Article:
Toyota Prius Prime Test Drive Review From UK Finds Other Competitors Closing In
The Toyota Prius Plug-in (Prius Prime), which is entering UK market on March 1st, was recently evaluated by Autocar.
The latest generation of the Japanese flagship is much appreciated for its higher battery capacity, longer range and also extra electric motor power – which extends its capabilities while under EV mode.
According to Toyota, the fuel economy (one of the most important factors for Prius buyers) is rated at 22g/km of CO2 emissions … and given the craziness in the way plug-in hybrids are still measured in Europe (think US in 2009), the official combined fuel economy is listed at 283 mpg.
A note on the 283 mpg figure: Given the new Prius Plug-In has about 25 miles worth of real world (EPA) range, to actually get 283 mpg, one would not only have to continue drive less than 25 miles between charging stations almost exclusively, but would also need to plug in about 9 times for every gallon of gas burned. None too practical.
But what was the verdict? Did Autocar like the car? Did it perform well?
The outfit notes that the plug-in hybrid Prius remind them of the conventional hybrid Prius – and the larger battery not only steals one of the seat spaces in the back (only two seats available), but part of the trunk capacity too.
According to the test drive review, Toyota made the Prius Plug-In a little more comfortable and refined compared to current standard version, with better noise and vibration insulation as well as re-tuned suspension. However there is still room for improvements.
“The rewards are just about noticeable, though you still wouldn’t call the Prius Plug-in a refined car to drive in outright terms. It rides with more suppleness than the regular Prius, but its chassis still thumps and rumbles away a bit over poorer surfaces. And while the powertrain’s predictably quiet under electrical power, the petrol engine’s tendency to rev away noisily to its redline when you use anything more than about 50% of the accelerator travel remains a discouraging, nannyish bugbear.”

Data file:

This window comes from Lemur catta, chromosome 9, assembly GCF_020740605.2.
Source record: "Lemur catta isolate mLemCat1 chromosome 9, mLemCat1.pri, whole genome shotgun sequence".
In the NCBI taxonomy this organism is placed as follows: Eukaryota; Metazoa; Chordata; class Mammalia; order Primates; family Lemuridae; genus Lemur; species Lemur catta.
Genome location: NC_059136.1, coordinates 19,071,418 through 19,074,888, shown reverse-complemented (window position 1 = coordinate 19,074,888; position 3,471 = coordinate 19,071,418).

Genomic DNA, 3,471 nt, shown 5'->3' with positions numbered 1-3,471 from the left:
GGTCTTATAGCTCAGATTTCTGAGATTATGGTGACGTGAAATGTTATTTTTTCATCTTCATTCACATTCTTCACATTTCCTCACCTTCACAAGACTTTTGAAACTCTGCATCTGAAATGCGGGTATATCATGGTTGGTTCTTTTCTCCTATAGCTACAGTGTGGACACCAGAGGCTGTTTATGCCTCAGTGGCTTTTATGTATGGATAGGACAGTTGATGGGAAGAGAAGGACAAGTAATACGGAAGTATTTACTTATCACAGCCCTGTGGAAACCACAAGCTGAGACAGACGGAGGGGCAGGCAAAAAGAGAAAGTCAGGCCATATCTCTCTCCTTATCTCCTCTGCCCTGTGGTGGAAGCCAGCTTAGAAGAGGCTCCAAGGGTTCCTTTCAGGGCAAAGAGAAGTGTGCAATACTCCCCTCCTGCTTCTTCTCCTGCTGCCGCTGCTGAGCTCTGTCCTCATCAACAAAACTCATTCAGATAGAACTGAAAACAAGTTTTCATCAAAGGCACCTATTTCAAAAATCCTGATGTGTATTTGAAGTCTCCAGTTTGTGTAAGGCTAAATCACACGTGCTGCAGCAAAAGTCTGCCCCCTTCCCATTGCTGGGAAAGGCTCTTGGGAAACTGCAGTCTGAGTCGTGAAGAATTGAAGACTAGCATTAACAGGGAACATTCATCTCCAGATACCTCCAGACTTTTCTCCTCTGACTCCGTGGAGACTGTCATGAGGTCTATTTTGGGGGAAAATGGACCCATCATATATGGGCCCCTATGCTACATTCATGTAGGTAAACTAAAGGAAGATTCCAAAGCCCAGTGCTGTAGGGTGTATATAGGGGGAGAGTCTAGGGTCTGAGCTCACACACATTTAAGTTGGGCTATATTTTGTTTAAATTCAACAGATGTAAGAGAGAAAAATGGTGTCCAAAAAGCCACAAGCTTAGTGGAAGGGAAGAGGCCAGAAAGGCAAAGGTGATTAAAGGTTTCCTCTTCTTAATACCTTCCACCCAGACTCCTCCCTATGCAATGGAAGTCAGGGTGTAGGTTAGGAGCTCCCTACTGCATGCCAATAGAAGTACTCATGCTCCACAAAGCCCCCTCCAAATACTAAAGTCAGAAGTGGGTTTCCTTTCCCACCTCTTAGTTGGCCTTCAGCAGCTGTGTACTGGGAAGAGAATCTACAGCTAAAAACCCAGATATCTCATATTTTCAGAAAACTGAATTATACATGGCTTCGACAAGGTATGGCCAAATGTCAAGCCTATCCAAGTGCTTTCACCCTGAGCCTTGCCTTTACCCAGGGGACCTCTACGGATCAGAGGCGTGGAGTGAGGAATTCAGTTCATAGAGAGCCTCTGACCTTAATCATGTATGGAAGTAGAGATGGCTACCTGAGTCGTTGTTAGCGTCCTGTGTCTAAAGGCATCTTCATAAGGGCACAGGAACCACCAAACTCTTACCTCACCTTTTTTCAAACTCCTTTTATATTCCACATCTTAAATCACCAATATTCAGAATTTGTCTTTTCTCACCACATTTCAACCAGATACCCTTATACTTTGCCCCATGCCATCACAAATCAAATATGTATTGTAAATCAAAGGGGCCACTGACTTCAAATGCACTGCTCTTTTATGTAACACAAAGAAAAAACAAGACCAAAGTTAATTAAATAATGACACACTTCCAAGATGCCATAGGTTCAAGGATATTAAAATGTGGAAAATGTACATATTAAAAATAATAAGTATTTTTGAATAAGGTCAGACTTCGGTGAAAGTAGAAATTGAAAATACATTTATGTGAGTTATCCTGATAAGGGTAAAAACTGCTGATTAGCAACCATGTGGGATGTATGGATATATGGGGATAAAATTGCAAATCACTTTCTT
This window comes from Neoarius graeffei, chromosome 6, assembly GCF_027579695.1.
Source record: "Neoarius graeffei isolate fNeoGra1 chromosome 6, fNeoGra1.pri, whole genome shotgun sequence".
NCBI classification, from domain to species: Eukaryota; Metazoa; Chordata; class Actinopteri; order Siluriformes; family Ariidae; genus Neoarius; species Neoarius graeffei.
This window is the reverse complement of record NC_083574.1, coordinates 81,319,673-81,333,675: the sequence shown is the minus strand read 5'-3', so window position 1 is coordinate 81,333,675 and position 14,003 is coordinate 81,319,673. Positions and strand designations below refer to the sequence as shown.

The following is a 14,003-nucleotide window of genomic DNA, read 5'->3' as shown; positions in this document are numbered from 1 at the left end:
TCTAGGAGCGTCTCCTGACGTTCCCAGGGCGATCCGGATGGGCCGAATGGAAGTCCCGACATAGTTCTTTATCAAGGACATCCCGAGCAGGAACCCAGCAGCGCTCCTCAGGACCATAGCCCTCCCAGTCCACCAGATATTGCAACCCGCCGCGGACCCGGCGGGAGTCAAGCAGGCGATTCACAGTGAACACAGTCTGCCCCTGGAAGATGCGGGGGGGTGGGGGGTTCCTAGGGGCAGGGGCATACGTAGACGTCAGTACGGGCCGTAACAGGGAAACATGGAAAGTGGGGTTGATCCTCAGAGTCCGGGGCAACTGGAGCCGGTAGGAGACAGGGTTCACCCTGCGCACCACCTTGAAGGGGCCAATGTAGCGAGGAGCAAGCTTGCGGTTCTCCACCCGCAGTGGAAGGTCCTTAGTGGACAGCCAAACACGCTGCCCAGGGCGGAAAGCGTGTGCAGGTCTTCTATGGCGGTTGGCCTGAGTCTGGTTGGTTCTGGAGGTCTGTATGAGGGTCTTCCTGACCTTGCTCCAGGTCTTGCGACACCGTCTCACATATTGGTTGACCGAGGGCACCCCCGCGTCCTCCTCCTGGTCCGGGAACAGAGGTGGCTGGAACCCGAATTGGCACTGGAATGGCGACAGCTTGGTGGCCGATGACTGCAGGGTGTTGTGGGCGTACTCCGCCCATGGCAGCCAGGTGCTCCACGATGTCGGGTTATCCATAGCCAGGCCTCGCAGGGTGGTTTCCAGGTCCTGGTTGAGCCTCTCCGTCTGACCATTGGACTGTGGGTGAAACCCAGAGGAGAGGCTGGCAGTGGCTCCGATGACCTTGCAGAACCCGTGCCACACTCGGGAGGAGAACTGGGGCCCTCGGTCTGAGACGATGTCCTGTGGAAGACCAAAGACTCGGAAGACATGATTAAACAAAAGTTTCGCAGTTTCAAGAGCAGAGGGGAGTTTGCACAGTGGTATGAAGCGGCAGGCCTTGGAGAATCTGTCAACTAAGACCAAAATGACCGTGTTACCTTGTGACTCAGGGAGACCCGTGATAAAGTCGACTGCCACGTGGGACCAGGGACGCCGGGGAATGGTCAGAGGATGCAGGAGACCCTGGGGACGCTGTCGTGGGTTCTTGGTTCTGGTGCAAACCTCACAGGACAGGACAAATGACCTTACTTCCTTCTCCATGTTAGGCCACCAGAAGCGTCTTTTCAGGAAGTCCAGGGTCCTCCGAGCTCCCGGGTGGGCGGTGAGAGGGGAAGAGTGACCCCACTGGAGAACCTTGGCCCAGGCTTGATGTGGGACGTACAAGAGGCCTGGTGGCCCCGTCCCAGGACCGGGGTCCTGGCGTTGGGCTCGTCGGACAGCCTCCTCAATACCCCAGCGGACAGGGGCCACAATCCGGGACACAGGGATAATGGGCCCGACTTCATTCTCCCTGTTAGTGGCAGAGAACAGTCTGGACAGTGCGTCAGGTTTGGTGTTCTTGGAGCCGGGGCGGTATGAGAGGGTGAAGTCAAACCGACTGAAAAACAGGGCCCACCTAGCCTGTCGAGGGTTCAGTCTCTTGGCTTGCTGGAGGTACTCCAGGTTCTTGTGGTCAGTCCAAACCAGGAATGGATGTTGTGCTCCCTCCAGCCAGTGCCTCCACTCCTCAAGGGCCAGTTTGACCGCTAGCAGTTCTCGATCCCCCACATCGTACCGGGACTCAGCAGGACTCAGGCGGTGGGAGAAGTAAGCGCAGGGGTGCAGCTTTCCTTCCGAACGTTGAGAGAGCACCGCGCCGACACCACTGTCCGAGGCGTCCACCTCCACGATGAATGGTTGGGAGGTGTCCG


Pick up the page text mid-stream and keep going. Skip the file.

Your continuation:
All-electric acceleration up to 50 mph (80 km/h) is noted as being smooth and strong enough. As noted earlier, Autocar finds the real world electric range to be around 25 miles (40 km) – on par with US/EPA estimation (let’s not even talk about the 39 mile/63km NEDC/European rating at all).
After discharging the 8.8 kWh battery, the Prius Plug-In drives as regular hybrid Prius, but with an additional 130 kg (287 lbs) of thanks to the larger battery.
“On A-roads and dual carriageways it’s slow and somewhat alienating under acceleration. Along twistier stretches it handles competently but with familiar remoteness. Its standard 15in wheels and 65-profile economy tyres running out of grip quite frequently – and quite suddenly – if you try to keep up a head of steam.”
Overall, Autocar laments that Toyota could have done better with the offering overall (driving experience, better material quality and practicality) and that the earlier Prius first mover advantage has been exhausted.
“…compared to the hybrid state of the art – the latest-generation petrol-electric offerings from the European car-makers who’ve spent two decades trailing in Toyota’s wake but are now in a position to go toe-to-toe with it – it’s weedy and one-dimensional“.
- 8.8 kWh li-ion battery for 25 miles (40 km) of EPA all-electric range and 640 miles total range
- top speed of 84 mph (135 km/h)
- 0-62 mph (100 km/h) in 11.1 seconds
- 3.3 kW on-board charger enables full charge in just over 2 hours